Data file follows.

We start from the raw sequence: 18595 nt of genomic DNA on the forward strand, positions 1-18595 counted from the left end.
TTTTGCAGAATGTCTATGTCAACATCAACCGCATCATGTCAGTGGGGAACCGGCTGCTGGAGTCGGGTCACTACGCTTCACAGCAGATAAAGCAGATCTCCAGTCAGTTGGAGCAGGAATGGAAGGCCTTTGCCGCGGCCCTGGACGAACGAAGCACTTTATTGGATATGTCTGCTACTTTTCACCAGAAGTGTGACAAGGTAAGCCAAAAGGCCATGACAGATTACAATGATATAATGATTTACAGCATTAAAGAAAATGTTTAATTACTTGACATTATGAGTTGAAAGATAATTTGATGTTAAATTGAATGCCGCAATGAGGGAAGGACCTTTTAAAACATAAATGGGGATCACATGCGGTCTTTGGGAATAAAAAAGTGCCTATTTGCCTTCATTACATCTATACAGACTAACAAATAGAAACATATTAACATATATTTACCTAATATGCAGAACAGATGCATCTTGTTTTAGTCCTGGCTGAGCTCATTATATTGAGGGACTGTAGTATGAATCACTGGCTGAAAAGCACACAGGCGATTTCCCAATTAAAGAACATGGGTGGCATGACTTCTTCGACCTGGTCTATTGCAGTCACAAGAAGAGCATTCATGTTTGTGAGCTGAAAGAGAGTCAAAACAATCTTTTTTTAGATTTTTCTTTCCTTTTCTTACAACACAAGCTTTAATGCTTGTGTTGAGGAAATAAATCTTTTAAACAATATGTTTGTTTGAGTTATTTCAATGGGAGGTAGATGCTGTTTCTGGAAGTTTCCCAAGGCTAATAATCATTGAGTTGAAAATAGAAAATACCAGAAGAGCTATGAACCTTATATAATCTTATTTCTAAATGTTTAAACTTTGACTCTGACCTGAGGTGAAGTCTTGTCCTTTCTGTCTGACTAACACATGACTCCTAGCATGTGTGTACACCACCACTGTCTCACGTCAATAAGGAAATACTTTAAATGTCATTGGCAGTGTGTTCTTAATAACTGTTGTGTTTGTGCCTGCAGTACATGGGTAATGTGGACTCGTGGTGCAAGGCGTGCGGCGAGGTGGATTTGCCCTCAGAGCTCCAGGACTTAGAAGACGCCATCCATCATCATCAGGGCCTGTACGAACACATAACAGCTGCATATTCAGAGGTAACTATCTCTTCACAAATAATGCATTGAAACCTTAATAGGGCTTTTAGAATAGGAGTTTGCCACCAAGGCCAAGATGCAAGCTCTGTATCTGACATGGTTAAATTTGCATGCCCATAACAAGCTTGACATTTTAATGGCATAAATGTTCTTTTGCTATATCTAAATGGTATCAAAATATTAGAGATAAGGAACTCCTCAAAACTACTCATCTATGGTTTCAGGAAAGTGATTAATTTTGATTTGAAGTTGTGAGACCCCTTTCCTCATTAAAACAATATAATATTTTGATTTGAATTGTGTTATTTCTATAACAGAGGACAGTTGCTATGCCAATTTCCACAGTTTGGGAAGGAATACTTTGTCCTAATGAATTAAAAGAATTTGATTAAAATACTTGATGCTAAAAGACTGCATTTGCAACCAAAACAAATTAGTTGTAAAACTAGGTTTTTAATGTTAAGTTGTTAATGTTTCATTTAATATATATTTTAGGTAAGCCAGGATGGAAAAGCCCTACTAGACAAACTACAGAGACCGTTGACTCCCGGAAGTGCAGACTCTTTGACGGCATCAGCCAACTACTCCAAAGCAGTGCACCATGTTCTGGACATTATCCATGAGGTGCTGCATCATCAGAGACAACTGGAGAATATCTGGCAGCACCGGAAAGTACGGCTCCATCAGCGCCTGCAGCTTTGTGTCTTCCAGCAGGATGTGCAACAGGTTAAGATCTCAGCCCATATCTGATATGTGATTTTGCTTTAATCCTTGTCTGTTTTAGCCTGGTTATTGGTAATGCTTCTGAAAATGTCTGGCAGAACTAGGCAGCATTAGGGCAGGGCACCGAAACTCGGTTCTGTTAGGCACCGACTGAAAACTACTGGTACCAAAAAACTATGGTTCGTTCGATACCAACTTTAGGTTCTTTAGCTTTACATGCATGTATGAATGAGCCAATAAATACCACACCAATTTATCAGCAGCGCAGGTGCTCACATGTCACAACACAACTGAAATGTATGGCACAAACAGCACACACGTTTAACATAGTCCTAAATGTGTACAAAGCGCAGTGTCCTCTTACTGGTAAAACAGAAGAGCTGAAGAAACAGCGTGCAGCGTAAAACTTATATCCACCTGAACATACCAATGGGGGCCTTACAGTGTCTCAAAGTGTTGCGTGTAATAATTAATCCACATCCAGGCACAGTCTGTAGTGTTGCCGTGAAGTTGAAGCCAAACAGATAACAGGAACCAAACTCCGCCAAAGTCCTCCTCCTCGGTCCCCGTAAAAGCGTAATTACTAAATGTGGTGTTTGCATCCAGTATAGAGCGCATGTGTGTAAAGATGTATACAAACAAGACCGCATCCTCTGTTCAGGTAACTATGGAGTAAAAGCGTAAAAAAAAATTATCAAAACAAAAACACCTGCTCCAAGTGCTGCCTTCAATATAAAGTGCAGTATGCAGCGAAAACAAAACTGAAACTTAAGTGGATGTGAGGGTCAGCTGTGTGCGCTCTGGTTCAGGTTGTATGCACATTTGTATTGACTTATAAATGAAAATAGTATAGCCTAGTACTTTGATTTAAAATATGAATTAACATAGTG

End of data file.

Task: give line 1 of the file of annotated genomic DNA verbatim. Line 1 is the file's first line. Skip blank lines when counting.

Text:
We start from the raw sequence: 18595 nt of genomic DNA on the forward strand, positions 1-18595 counted from the left end.